One of the most interesting aspects of visiting historical sites in Mexico was the combination of Spanish influence with indigenous influences.  Differences in culture can be a dividing force, but also a uniting force that creates new rich and unique cultures.  While we were touring churches, we noticed many of the churches we visited were built directly on top of old pyramids and indigenous religious sites as a blatant assertion of power during the colonial period.  We were able to visit the square in which Cortez rounded up and slaughtered all the Aztec nobles and leaders.  It was unbelievable that such a place had been preserved and that we were able to stand right where it all happened.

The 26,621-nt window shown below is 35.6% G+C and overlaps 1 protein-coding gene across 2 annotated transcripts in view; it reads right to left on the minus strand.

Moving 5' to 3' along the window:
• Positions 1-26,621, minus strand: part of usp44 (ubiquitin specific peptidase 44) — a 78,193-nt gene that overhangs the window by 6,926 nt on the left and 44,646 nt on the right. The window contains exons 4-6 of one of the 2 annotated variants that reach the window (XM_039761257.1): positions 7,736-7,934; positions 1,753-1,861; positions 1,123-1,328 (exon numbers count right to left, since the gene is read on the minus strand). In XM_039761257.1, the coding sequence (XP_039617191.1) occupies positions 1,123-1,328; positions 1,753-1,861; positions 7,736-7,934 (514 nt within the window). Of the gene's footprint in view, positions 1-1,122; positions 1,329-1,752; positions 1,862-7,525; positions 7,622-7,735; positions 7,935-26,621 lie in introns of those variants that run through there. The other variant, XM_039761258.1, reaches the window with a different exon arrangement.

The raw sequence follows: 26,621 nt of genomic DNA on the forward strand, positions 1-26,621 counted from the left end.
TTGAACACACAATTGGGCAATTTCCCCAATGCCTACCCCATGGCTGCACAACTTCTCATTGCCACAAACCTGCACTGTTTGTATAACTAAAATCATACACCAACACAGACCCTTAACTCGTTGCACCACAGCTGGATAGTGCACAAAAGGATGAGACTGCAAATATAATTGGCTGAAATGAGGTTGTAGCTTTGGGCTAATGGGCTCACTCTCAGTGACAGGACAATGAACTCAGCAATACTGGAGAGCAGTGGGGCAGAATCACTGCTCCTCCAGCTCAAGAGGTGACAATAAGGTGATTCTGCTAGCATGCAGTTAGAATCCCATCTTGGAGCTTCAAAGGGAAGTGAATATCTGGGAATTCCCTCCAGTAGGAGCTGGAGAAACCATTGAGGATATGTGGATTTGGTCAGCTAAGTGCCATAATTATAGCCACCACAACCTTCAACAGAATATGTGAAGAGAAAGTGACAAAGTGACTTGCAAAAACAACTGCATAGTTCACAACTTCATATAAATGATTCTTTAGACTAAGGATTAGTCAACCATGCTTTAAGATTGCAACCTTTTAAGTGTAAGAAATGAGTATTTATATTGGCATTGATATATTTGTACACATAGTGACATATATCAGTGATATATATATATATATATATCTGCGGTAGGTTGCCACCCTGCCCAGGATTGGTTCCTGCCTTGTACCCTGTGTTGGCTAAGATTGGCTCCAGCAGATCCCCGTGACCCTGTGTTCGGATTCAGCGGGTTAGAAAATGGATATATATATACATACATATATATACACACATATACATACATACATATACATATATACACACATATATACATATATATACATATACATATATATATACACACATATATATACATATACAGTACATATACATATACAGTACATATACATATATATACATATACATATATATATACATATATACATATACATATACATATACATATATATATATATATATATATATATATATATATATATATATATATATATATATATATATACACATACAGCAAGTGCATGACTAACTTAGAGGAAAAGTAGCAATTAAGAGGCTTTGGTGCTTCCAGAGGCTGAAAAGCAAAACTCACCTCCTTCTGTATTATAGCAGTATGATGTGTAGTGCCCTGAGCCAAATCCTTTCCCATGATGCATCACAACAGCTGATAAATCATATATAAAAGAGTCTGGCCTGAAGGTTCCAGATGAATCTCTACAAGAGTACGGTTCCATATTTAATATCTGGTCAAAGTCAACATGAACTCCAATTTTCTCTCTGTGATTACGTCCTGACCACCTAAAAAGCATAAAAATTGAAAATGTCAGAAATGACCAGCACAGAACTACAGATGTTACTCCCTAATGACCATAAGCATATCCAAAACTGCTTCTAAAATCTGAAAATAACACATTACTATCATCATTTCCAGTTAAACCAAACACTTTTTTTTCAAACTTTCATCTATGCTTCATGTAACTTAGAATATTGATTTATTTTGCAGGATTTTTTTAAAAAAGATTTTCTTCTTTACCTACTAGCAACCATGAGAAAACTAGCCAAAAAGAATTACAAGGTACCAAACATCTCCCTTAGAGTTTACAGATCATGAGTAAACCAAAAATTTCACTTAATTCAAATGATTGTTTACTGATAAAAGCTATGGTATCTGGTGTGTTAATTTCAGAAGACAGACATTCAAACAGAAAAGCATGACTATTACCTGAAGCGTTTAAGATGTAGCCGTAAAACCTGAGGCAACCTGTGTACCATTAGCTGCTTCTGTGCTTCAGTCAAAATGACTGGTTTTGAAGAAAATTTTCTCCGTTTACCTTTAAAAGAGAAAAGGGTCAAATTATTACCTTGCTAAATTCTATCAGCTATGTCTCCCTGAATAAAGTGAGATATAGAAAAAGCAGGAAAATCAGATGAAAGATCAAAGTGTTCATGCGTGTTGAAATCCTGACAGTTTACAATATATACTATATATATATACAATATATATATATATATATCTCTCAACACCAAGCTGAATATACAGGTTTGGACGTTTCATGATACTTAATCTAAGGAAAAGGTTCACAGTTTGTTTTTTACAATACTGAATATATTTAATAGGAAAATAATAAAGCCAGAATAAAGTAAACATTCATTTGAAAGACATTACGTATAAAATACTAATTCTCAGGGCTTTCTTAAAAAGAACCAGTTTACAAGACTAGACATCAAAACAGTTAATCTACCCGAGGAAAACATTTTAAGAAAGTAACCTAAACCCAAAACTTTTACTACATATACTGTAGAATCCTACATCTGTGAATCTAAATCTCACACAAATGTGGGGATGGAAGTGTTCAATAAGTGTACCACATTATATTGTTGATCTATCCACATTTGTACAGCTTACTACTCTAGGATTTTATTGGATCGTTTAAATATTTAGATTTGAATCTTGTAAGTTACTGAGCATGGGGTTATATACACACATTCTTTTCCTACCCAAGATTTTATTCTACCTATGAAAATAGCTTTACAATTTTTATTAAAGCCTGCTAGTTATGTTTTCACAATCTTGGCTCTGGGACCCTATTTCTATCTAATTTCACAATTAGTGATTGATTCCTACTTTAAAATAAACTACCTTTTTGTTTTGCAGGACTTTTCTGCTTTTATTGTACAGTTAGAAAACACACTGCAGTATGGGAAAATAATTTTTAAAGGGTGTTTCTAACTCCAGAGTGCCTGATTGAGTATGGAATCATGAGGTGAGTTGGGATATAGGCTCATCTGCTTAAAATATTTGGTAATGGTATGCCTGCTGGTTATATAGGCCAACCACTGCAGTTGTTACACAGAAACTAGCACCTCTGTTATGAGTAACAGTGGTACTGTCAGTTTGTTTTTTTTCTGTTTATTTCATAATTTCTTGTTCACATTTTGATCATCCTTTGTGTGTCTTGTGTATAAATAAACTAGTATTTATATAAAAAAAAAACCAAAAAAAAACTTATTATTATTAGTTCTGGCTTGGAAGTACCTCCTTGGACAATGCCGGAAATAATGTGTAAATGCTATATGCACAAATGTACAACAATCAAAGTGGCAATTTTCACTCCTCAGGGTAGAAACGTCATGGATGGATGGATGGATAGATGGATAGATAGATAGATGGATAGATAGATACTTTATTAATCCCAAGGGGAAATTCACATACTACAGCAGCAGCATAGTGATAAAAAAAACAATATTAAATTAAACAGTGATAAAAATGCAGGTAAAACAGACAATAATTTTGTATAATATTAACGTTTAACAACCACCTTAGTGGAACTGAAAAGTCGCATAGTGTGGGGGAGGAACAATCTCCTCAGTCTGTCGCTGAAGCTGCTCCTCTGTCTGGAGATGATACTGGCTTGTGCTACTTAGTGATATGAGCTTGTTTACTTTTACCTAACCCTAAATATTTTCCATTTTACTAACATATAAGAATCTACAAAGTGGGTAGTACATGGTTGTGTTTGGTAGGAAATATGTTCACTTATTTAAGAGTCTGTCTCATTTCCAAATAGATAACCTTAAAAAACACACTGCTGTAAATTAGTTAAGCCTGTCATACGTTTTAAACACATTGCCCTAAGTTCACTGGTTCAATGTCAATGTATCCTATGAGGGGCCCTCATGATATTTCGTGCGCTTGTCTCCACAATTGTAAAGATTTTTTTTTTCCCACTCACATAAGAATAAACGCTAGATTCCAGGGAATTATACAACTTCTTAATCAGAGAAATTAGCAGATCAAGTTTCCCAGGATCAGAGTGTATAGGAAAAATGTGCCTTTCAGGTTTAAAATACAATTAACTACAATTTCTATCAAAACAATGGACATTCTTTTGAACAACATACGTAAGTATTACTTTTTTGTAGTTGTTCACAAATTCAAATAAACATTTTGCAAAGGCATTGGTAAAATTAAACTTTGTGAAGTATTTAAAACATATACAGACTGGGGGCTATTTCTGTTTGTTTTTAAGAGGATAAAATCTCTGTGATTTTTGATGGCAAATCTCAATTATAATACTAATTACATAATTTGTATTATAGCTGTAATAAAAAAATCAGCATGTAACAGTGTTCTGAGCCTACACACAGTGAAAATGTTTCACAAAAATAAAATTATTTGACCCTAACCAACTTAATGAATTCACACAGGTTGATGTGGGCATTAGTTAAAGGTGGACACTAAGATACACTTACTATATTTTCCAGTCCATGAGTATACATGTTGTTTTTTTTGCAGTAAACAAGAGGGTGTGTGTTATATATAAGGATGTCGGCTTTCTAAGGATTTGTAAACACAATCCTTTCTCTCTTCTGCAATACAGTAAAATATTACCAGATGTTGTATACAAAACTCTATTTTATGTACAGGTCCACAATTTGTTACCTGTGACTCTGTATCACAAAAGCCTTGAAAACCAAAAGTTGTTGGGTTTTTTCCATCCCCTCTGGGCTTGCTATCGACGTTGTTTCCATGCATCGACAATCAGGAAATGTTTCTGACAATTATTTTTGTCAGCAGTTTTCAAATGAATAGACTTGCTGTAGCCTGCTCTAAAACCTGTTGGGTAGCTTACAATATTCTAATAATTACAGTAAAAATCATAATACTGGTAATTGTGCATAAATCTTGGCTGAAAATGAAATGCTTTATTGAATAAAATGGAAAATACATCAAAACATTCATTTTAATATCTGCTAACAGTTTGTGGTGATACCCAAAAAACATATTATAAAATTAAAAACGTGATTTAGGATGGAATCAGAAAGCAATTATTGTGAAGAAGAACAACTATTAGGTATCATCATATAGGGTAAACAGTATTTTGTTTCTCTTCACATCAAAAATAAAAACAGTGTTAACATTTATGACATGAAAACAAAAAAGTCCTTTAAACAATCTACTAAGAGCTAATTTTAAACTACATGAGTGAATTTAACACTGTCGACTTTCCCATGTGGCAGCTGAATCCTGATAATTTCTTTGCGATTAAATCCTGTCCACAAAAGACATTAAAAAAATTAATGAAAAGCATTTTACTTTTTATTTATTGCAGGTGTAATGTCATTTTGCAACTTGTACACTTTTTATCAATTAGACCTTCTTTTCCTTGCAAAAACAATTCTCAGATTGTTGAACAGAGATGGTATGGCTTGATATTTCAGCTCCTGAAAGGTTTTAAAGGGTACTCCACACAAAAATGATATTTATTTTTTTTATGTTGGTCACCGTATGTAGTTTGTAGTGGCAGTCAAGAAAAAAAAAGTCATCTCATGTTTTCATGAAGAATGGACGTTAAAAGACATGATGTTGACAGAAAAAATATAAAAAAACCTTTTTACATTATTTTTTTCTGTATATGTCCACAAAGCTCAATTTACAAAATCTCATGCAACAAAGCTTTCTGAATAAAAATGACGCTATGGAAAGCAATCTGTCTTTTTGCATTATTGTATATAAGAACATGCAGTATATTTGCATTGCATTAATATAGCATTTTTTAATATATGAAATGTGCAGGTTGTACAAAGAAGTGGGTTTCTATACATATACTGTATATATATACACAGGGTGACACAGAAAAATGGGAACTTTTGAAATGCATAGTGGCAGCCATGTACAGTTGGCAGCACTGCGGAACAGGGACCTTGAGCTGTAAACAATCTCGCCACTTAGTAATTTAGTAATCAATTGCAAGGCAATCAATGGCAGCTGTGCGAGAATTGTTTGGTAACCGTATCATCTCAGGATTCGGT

A wonderful example of this fusion of Spanish influence with ancient Indigenous influences is the Cathedral in Mexico City.  The Cathedral is built directly on an ancient Aztec temple in what used to be Tenochtitlan.  As we walked around the outside of the church, there were many people practicing old indigenous cleansing rituals right outside the Cathedral, because this was also considered their holy sight.  The contrast between the two religions happening right next to each other was very interesting and really illustrated the two major influences on religion in Mexican culture.  Pictured below are the Cathedral in Mexico City as well as the ancient Aztec temple is was built on.

This difference between "hispanic" Mexico and indigenous Mexico can also be seen in the country's environmental initiatives.  Many of the country's environmental problems are wrongly blamed on indigenous peoples and their agricultural practices.  As you can see, this difference in culture has been a place of fusion and birth of new culture, but also a place of great contention.  There are many parallels like this in our own culture and history and viewing this dichotomy in Mexico helps me to view our history in culture in a new light.